So my follow-up-question is: do you know of any other Jewish scholars, historians, or professors who have tackled large topics such as history, the past, memory, and time using a personal lens as either a starting point to ground his/her audience or to establish conceits and draw parallels?

Thanks!

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by Zoe Pollak

When the viewer first enters the Memory Paths (Zoe’s Time Machine) website, a typed introduction will appear for them to read. This introduction will establish the context for the interactive clock and its memory pods. Here’s a draft for my intro. Any feedback would be great.

Memory Paths

 Currently, physics does not allow for time travel to the past or future. In order to visit your ancestors or travel to the year 2020, scientists would have to harness the power of a star and you would have to travel faster than the speed of light. And even if time machines did exist, you would not be able to travel farther back in time than the point of their creation. But you travel back in time every day, and not solely by remembering an event that occurred a long time ago. This time travel is involuntary.

Perhaps when you think of your childhood, nostalgia distorts the positive aspects of your youth and dims the more difficult memories. If you have a lot of work to do on a given day, you might reminisce about being in grade school and think back to when you took time for granted. On a rewarding day, you may revisit that same time in the past, but will instead focus on the fact that your outlook was not mature enough to appreciate what has brought you satisfaction today.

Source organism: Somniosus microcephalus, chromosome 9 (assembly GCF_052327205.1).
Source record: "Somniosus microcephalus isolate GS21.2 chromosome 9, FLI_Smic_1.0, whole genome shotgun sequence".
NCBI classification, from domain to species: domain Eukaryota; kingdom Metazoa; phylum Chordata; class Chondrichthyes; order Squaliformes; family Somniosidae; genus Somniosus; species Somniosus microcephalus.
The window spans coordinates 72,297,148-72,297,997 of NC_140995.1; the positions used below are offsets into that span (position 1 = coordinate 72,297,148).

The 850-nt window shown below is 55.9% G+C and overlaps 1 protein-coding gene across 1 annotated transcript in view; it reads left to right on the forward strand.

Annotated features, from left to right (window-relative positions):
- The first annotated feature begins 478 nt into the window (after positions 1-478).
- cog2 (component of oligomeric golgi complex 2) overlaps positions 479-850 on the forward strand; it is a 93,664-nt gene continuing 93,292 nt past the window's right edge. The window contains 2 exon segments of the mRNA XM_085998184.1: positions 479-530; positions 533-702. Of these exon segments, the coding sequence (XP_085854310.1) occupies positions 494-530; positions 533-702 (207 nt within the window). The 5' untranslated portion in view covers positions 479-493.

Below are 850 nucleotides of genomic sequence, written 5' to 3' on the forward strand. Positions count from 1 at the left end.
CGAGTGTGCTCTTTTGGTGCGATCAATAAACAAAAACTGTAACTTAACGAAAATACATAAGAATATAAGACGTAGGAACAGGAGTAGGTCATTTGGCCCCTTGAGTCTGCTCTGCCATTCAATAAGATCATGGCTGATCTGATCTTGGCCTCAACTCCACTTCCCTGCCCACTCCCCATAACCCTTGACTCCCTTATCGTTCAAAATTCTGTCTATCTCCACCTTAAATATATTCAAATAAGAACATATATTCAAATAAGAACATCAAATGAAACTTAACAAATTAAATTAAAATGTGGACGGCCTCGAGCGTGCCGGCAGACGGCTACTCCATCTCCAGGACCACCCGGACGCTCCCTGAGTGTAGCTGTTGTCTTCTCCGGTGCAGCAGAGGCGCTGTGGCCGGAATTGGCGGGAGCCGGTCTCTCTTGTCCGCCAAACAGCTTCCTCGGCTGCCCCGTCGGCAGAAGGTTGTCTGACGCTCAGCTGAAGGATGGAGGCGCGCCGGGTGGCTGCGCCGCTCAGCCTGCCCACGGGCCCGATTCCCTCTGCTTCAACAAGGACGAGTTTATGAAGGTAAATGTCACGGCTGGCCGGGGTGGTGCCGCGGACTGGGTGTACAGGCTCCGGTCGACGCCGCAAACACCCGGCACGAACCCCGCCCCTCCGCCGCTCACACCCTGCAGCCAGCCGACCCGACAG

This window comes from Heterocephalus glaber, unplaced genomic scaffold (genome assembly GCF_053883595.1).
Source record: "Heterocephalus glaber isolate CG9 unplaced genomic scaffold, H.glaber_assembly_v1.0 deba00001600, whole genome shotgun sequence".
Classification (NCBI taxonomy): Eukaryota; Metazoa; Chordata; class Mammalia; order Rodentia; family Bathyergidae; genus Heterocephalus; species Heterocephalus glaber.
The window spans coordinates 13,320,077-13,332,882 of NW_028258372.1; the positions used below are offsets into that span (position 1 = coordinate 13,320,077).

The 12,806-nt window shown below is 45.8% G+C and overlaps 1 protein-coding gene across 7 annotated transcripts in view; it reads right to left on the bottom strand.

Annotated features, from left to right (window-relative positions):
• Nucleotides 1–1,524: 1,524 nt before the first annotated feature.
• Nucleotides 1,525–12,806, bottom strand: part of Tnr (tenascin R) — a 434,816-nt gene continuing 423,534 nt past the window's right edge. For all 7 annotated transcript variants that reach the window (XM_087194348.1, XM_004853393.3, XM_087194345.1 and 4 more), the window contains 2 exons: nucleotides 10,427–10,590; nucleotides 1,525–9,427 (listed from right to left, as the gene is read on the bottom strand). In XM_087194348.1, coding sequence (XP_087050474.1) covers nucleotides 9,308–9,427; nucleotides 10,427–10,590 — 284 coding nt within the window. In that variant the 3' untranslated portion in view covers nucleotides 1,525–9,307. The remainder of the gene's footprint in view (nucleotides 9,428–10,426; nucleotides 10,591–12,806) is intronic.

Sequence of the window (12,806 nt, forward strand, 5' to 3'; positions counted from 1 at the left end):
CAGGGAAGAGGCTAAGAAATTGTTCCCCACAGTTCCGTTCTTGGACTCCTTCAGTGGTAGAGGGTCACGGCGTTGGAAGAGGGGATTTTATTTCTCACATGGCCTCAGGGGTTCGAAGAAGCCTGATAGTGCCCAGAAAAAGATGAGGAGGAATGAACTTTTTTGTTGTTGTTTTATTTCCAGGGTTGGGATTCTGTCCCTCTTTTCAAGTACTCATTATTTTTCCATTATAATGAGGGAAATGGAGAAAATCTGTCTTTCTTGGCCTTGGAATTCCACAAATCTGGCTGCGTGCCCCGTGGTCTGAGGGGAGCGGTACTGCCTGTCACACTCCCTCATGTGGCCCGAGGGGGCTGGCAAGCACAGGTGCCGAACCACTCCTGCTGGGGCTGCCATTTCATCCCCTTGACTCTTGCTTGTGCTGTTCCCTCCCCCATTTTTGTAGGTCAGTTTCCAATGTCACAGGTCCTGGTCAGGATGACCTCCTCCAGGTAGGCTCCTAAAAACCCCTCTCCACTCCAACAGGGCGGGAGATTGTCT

While your past is often regarded as theoretically cemented, it changes every day – its fluidity is the only constant. Memory will always refine particular moments and blur others, but the combination of alterations is as infinite as the parallel universes that exist in theoretical physics. And because by the end of tomorrow evening you will have garnered several more new memories, your memory’s collection of refractions only increases.

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by Zoe Pollak

-Find image of clock for webpage interface

-Write intro for project (description of project that provides context for the viewer)

-Finish writing for all memory pods

-Finalize music list

-Finish recording quotations

-Find footage of time-lapsed flowers, stars

-Think of settings for new footage to shoot

-Export DVD material to computer so that I can edit it

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By Jason Zavaleta

I ask Jeremy:

My story is about my Grandfather, a gambling addict, married at 17, a father 18, he spent all his time hiding from his family, had a heart attack at 38, and finally went into recovery in the mid 70’s. At my Bar Mitzvah, he encourage me to be a “mensh”, and in his Gambler’s Anonymous speech in 1992, he said he himself was a mensh. So…

Mensh?

1.What is the meaning of the word “mensh”?

2.What did that concept mean to the people who believed in it, then and now?

3.How does it affect a situation where someone who has sinned comes out of a bad behavior and becomes someone who can face themselves?

4.Can mensh-ness be earned? Can it ONLY be earned?

5.From a society standpoint, does being a mensh define our life values?

6.If so, how does Jewish culture perceive and value a mensh? The Jewish version of Maslow’s pyramid, is that the best?

????